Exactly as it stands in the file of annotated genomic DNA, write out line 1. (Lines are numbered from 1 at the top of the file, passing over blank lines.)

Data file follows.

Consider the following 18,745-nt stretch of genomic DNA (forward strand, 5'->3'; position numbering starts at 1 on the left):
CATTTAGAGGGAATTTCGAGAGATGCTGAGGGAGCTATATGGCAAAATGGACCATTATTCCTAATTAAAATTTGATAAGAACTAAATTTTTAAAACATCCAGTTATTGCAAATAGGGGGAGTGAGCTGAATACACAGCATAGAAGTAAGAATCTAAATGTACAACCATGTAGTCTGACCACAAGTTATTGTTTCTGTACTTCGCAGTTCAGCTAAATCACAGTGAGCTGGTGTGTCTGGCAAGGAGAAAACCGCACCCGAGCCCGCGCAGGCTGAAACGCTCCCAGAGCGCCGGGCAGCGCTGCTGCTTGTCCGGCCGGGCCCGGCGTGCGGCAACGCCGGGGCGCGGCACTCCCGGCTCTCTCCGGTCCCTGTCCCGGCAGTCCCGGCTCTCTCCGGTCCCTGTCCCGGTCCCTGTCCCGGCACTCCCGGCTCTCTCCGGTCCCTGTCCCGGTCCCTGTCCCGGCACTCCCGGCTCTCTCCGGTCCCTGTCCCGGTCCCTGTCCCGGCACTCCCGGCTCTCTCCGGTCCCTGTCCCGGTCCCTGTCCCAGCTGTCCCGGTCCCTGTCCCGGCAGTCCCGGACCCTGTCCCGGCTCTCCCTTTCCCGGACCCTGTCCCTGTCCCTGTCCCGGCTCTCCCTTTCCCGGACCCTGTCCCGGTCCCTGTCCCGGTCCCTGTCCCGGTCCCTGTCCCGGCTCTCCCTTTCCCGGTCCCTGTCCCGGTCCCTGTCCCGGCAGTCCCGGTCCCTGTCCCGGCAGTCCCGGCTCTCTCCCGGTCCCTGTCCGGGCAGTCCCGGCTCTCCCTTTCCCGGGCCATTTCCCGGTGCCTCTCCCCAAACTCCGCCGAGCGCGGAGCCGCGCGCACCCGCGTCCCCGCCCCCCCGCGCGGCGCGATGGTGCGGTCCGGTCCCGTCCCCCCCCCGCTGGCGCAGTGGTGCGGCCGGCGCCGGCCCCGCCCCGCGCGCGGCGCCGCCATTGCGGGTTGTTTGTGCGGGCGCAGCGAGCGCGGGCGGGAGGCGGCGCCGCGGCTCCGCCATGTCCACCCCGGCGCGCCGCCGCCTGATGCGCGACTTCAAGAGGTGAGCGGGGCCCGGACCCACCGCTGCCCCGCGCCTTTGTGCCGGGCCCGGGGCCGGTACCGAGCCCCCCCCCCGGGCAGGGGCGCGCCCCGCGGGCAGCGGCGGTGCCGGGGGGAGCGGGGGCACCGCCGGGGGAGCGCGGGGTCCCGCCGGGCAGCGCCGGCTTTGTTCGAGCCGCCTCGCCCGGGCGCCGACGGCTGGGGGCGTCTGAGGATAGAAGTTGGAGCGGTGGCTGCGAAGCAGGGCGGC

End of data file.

Consider the following 18,745-nt stretch of genomic DNA (forward strand, 5'->3'; position numbering starts at 1 on the left):